S&Ds: The Commission's closure of McDonald's case shows the need for minimum corporate tax rate and public country-by-country reporting

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Today, the College of Commissioners announced the closure of its investigation into McDonald's tax practices, which started in December 2015. The decision, put forward by the Commissioner for Competition, Margrethe Vestager, states that that the non-taxation of certain McDonald's profits in Luxembourg do not constitute an illegal state aid.
 
S&D Group vice-president responsible for globalisation, Jeppe Kofod, said:
 
“Commissioner Vestager deserves credit for once again taking the fight for fair taxation of multinationals who are making a profit off of European consumers.
 
“However, it is clear that our current EU-regulation is unfit to effectively combat double non-taxation and to stop the race to the bottom on corporate tax levels.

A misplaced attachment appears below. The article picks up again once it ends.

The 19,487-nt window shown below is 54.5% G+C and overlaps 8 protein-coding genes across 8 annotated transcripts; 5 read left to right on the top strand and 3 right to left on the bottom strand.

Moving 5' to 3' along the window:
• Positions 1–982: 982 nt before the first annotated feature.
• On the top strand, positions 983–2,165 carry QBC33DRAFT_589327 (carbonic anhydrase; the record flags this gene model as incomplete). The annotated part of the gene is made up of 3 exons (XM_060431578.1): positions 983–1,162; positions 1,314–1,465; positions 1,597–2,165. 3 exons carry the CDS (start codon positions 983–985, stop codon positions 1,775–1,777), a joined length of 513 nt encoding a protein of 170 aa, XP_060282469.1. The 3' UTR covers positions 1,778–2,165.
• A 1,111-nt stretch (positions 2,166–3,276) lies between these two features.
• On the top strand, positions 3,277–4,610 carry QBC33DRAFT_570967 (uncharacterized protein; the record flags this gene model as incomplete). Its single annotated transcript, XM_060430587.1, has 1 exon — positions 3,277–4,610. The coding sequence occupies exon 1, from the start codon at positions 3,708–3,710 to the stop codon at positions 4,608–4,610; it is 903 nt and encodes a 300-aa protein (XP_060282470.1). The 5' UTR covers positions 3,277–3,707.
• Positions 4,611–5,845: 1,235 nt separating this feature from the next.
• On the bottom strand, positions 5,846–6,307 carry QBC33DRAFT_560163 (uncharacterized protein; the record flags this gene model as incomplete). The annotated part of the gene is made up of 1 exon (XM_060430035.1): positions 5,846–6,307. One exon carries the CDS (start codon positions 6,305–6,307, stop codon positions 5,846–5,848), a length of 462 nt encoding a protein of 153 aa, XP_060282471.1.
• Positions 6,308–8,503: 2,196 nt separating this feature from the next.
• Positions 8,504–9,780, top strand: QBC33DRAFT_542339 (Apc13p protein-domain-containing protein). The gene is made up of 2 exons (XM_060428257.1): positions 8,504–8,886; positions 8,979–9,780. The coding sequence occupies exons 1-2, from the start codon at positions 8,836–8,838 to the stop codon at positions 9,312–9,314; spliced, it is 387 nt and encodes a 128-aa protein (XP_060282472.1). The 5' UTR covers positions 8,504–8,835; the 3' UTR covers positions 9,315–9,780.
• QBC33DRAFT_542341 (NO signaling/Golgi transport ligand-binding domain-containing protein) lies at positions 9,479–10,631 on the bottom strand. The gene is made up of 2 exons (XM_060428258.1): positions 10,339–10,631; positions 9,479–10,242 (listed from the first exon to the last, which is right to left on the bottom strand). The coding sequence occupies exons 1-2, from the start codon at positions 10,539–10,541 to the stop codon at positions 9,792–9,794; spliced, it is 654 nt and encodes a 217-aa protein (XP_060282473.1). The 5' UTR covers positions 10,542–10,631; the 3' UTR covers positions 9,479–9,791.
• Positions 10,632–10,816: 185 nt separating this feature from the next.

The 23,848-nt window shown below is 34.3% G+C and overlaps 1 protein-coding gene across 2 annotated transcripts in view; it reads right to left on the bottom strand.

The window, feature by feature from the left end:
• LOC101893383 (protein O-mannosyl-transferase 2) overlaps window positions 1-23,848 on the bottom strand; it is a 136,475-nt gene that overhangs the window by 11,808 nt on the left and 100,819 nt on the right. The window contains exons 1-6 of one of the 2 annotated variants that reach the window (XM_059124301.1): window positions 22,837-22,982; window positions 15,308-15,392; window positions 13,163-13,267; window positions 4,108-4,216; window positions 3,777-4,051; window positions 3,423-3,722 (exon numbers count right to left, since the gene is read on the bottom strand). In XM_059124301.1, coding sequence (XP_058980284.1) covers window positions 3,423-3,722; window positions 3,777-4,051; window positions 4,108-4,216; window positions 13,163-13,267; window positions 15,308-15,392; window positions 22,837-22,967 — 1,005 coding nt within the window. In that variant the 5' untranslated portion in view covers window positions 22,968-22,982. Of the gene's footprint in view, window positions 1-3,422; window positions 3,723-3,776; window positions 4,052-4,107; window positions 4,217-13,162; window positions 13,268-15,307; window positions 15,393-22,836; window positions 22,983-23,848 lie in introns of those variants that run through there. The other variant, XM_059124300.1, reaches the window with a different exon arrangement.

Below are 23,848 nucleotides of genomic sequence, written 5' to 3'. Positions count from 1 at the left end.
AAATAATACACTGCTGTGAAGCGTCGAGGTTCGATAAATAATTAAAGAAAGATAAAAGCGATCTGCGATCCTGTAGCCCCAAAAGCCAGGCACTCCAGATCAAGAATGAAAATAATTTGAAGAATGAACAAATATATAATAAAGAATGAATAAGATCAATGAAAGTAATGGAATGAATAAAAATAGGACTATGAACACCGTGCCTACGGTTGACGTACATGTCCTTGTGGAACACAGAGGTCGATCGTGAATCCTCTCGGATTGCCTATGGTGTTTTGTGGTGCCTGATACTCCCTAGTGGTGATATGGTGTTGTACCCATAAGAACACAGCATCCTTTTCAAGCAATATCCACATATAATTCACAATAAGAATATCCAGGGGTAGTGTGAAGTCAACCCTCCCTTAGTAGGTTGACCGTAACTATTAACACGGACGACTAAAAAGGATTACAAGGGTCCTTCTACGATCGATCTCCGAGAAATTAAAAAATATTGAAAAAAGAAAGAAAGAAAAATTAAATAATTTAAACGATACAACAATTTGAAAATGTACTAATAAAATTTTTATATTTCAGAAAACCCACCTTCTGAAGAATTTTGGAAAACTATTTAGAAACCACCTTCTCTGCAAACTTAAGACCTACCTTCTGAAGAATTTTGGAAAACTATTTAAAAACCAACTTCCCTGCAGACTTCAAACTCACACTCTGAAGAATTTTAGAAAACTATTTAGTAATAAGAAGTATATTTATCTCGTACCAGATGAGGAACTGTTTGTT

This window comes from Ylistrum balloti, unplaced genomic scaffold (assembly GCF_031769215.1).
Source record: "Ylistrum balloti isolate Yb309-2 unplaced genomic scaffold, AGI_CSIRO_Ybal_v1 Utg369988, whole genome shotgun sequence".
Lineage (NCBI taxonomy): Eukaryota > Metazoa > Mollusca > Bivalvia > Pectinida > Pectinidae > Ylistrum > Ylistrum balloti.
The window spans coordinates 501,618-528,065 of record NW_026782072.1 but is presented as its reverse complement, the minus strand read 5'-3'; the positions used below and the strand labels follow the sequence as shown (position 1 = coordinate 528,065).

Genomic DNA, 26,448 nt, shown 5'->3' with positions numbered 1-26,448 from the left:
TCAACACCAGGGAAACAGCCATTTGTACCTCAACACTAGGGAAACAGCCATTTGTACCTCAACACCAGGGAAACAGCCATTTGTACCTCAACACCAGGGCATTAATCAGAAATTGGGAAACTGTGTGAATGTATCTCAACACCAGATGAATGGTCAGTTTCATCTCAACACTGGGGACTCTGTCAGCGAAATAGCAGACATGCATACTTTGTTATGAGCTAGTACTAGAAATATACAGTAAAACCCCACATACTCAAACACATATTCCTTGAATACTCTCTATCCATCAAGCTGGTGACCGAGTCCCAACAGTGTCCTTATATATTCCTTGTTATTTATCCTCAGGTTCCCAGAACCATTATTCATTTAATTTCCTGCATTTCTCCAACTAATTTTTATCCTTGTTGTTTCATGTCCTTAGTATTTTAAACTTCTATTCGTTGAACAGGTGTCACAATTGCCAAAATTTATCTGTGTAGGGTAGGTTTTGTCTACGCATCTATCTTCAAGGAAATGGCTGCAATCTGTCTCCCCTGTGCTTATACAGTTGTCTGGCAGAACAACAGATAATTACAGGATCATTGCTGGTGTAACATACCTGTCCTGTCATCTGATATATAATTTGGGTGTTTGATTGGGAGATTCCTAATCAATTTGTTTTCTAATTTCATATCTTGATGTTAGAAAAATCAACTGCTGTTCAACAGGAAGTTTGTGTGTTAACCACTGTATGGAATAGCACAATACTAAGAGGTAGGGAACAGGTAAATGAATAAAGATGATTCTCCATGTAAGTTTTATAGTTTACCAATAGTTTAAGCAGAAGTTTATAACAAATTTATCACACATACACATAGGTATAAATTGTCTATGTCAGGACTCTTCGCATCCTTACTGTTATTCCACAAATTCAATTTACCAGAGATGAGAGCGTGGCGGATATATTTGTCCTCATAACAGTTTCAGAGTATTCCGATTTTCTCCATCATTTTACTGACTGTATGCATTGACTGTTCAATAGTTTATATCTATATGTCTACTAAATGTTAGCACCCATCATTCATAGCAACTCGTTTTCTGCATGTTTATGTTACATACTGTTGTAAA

“We need a common EU minimum effective corporate tax rate to stop this race to the bottom and ensure that even the biggest and wealthiest companies pay their fair taxes in Europe.”
 
S&D Group spokesperson on economic and monetary affairs, Pervenche Berès MEP, added:
 
“The Commission's work on the state aid case was opened in 2015 when it was uncovered that McDonald's had avoided paying over one billion euros in corporate tax thanks to a "sweetheart deal" with Luxembourg. Three years later, they have not stopped their harmful tax practices and they continue to make headlines for their poor treatment of workers.
 
“This emphasises that, more than ever, Europe needs a strong harmonised framework on reporting and corporate taxation for multinational companies. With public country-by-country reporting, multinationals will have to be transparent as to where their value is created, and with a common corporate tax base Europe would be able to make big companies pay their fair share of taxes.
 
“To achieve these goals, we need to put an end to the unanimity rule in the Council regarding taxation decisions, which stops any ambitious legislation from being passed. Europe need an urgent reform on how big companies report and pay their taxes: we cannot wait any longer for tax justice in Europe.”